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The Hideyo Noguchi Africa Prize 2008 - PRESS RELEASE -

26 March 2008, Tokyo

The Government of Japan announces today its decision to award the inaugural Hideyo Noguchi Africa Prizes to Brian Greenwood and Miriam K. Were.
The laureates of each category will be awarded a citation, a medal and an honorarium of 100 million yen (approximately 1 million US dollars) at the award ceremony on 28 May 2008 within the TICAD IV別ウインドウで開きます.

Medical Research

brianBrian Greenwood, born 1938 in the UK; British citizen; MD 1968 University of Cambridge, UK; Manson Professor of Clinical Tropical Medicine, London School of Hygiene and Tropical Medicine, UK

The Hideyo Noguchi Africa Prize for medical research is awarded to Brian Greenwood for his bold and innovative work on malaria. At a time when malaria was spreading uncontrollably across the African continent claiming more than 1 million lives a year, Greenwood contributed to creation and designing of effective strategies to control malaria. His crucial contributions in malaria research greatly helped developing the tools and knowledge that are essential in turning the tide on this terrible disease. His work brings hope where very recently only despair existed.

Pioneering field research on malaria

Greenwood has spent more than 30 years on site in Africa including 15 years as Director of the MRC Laboratories in the Gambia where he pioneered landmark research contributing to the understanding of the immunology, pathogenesis and epidemiology of malaria, a major killer in Africa, and other infectious diseases such as meningitis and pneumonia, all major contributors to mortality among children in Africa. His research and translational clinical studies, involving simple but high quality methods as well as field trials of drugs and vaccines, have provided the scientific underpinning to a wide range of influential public health policies at national and international levels. His important contributions include:

malaria endemicity

sleeping

  • Demonstration of the effectiveness of insecticide-treated nets for control of malaria, which is now the cornerstone of malaria interventions throughout the continent, supported and financed by many donor agencies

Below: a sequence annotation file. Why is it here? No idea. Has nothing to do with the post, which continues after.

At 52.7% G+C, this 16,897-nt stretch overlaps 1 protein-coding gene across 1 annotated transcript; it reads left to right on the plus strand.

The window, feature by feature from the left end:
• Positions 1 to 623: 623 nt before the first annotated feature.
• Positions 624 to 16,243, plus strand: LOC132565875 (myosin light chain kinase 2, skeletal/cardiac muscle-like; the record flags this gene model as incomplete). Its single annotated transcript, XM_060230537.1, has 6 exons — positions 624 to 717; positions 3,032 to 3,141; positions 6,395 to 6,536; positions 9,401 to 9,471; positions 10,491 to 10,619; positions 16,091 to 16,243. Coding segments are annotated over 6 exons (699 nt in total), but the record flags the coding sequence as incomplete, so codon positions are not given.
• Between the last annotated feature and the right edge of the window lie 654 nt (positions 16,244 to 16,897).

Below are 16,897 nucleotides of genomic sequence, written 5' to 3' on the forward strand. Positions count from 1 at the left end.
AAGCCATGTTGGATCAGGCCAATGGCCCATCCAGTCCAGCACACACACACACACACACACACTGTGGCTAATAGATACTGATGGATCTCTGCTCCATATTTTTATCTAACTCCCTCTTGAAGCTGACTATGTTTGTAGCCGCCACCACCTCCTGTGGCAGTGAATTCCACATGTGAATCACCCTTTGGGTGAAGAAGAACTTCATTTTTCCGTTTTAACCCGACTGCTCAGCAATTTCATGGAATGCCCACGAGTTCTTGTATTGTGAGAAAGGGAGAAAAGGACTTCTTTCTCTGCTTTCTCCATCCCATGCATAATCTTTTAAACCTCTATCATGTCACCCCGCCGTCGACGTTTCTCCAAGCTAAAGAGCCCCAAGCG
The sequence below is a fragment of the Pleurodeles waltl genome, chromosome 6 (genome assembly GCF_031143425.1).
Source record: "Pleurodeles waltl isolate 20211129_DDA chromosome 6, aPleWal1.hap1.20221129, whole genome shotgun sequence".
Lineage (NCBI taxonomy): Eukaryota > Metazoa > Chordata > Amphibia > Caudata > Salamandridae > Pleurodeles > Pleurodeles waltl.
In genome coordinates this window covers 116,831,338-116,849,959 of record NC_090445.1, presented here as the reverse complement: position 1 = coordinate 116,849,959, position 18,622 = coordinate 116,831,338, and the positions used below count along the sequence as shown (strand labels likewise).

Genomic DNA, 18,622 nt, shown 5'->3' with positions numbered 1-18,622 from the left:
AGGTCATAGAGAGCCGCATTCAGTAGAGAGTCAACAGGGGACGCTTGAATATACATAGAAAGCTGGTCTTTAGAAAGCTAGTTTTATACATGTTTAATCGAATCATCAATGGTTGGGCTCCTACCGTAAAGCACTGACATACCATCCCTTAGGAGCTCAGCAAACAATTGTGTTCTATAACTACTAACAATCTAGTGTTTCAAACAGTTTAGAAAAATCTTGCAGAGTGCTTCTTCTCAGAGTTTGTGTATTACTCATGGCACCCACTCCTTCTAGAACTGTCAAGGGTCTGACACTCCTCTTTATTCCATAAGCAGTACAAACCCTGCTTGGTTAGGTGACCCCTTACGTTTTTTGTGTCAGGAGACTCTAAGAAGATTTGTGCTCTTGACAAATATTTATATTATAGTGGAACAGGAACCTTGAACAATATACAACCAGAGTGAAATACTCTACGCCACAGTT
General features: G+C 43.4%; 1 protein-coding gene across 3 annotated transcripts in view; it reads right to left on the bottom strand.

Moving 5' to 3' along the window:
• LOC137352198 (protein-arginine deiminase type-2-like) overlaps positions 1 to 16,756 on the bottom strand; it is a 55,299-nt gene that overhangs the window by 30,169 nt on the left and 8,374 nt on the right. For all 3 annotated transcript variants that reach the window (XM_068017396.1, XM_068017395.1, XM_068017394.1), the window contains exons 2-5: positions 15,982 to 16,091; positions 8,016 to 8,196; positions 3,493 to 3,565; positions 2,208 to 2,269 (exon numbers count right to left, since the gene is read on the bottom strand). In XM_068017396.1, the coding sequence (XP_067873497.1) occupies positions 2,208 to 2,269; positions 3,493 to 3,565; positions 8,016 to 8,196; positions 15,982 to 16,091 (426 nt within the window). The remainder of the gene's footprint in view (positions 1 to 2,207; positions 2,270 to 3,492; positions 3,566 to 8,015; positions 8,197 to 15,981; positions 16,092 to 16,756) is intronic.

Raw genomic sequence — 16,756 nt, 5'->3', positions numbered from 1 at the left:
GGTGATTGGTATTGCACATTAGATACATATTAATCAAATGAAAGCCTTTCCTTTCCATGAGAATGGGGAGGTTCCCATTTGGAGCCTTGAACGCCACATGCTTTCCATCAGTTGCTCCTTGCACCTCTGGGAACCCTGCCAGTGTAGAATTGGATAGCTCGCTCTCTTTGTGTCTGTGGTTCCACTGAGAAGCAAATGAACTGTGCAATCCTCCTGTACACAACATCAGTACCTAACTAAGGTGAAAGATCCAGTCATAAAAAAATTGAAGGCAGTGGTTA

• Primary studies on artemisinin-based combination therapies (ACTs), now widely adapted as first-line treatment for malaria
  • Demonstration that malaria chemoprevention reduces child mortality. This is now being applied for intermittent preventive treatment in infants, children and in pregnancy
  • Substantial contributions to trials of malaria vaccines, including the efficacious RTS, S vaccine
  • Demonstration of how Haemophilus influenzae type b (Hib) infection can be eliminated by vaccination
  • Large-scale clinical trials showing the potential for reducing child morbidity and mortality through use of pneumococcal conjugate vaccines
  • Substantial contributions to the development of meningococcal vaccines

Transforming the limits of tropical medicine

brianAnother important aspect of Greenwood's achievements is his reinvention of field research in tropical medicine - changing it from an ancillary colonial or military activity focusing on hygiene to a multi-partite, multi-disciplinary endeavor, wherein holistic solutions are required - based on cutting-edge science and a genuine understanding of the complex eco-system as well as real-life challenges unique to Africa. Thus laboratory and clinical research, preventive and curative medicine, epidemiology, anthropology, and behavioral research were all brought together. These modern approaches which we now take for granted came from Greenwood's prescience and leadership.

Research partnership with Africa

Over the years, Greenwood has made capacity building - another lasting legacy of his research based on African soil - a central objective including the training and support of young African scientists. A cohort of students, doctors, and clinicians who developed their careers under Greenwood's inspirational mentorship has immensely contributed to the increase in stature of medical research in Africa amongst the scientific community in general.

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